Live: 300+ Best Black Friday Deals Live: Black Friday TV Deals BF Deals Under $25 BF Deals Under $50 5 BF Splurges 8 BF Must-Haves 15 Weird Amazon BF Deals BF Cheat Sheet
Want CNET to notify you of price drops and the latest stories?
No, thank you

New metallic glass promises super strength

Researchers led by Caltech come up with a substance they say is stronger and tougher than any other material. Sadly, it probably won't show up in cell phones.

palladium sample
A notched, glassy palladium sample does not shatter after severe bending, despite the generation of multiple cracks.
Caltech/Maximilien E. Launey

Think Corning's Gorilla Glass is the toughest around? Maybe not for long. A research team led by scientists at the California Institute of Technology has created a metallic glass that's not just tough, but also strong--a combination known as damage tolerance.

While most of us use toughness and strength interchangeably, they are actually mutually exclusive and, in most cases, inversely proportionate to one another. Building materials like bricks are strong in the sense that hitting them will not result in a change in shape. But once you apply enough force to create a shear line, they break.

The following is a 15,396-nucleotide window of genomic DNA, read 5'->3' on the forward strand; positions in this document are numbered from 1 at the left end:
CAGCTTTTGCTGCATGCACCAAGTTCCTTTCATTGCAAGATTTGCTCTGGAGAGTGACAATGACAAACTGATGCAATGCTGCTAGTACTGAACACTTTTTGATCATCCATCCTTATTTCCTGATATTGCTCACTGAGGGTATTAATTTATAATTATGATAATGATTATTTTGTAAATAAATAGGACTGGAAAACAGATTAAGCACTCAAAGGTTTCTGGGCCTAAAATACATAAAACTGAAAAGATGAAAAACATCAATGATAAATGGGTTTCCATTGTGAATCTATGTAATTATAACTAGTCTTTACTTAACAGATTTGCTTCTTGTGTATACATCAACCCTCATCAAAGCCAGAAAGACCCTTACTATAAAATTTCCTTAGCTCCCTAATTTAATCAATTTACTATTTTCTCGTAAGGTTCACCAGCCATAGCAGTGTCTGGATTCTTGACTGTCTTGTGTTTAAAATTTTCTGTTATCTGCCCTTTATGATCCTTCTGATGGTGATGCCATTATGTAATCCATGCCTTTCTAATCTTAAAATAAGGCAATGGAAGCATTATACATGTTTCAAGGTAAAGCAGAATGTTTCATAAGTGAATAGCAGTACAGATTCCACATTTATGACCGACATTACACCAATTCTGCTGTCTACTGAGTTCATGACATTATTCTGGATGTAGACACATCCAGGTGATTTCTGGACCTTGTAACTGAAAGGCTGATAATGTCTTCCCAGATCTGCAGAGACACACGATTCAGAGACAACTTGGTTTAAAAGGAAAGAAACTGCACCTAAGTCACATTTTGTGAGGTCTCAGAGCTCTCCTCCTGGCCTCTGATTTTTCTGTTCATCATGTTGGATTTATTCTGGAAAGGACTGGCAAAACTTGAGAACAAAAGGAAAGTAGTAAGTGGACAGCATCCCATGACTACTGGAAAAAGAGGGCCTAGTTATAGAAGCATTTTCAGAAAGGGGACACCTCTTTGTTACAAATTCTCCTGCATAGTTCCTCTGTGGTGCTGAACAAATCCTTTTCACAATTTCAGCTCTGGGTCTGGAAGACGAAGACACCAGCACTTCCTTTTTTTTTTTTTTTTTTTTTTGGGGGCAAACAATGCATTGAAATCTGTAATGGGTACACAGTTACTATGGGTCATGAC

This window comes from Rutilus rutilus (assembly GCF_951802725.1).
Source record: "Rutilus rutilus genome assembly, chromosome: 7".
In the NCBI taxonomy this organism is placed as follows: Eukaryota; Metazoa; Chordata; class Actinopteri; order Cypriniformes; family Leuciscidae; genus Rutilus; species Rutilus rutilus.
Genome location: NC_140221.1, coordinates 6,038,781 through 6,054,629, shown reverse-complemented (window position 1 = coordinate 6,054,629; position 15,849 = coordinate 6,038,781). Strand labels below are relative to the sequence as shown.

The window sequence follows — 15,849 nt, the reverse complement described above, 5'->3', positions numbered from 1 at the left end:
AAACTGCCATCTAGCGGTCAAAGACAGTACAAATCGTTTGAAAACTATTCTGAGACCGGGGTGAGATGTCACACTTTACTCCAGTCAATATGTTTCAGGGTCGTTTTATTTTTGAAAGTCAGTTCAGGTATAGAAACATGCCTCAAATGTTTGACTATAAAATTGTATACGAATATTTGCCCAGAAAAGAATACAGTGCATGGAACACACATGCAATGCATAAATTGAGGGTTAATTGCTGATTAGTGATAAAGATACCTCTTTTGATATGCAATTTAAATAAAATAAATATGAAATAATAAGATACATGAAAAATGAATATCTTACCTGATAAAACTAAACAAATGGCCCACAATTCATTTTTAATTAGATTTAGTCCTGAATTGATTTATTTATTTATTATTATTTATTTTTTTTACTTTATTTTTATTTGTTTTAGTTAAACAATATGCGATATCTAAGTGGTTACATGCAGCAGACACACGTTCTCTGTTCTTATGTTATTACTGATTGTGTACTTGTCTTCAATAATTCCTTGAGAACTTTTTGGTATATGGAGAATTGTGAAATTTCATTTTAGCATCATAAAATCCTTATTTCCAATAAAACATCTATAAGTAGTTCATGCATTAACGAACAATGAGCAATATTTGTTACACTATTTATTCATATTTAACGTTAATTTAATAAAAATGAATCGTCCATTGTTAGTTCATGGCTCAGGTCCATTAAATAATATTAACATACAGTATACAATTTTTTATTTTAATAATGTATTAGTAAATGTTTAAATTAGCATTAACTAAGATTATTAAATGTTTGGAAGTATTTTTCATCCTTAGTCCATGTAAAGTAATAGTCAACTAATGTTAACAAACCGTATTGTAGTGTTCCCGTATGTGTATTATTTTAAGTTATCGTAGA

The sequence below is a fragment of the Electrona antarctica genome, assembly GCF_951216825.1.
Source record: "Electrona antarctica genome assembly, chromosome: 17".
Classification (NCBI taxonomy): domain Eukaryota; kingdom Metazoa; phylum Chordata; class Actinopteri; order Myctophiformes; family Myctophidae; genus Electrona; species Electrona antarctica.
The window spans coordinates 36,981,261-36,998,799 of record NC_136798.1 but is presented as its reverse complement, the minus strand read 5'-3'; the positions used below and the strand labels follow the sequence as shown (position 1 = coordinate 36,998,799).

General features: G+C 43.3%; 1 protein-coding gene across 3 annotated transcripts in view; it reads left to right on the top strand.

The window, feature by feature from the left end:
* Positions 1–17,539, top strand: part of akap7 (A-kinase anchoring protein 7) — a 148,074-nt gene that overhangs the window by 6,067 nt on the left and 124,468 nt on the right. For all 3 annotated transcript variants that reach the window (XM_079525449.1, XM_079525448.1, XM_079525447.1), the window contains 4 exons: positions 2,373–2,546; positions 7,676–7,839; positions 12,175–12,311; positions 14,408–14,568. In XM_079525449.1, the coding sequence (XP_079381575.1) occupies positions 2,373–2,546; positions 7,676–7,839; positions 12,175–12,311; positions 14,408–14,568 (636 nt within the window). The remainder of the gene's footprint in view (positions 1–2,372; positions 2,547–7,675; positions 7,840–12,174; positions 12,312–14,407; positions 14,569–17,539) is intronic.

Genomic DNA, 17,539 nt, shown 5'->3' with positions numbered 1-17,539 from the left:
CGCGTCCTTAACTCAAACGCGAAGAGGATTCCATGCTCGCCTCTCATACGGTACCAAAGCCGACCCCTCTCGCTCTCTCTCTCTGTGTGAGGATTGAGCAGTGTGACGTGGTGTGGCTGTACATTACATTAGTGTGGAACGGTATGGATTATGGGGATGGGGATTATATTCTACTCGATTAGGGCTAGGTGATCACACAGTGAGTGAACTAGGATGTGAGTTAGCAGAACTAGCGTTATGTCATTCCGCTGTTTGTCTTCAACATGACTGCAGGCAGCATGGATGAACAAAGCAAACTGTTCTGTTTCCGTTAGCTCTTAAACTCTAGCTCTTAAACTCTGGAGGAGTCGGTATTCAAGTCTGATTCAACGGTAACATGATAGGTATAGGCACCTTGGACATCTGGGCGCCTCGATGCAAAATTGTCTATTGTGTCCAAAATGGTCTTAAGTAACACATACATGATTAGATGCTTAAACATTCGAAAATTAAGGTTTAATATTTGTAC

Rubber tires, on the other hand, deform easily with relatively little energy, but are extremely tough as it takes much more force to rip the material to shreds.

The metallic glass, detailed in this week's issue of Nature Materials, is actually a micro-alloy made from a combination of palladium, a small fraction of silver, and a mixture of other metalloids. The researchers claim the material has shown itself in tests to have a combination of strength and toughness not previously seen in any other material.

Despite its name, the material is not transparent, notes Marios Demetriou, a senior research fellow at Caltech. The internal structure is the only glasslike thing about metallic glass.

While the substance is still much too expensive to use in everyday items such as laptops and cell phones, the scientists say it could soon be used in biomedical products such as dental implants, as well as in automotive and aerospace components.

(Source: Crave Asia)

CNET's Leslie Katz contributed to this report.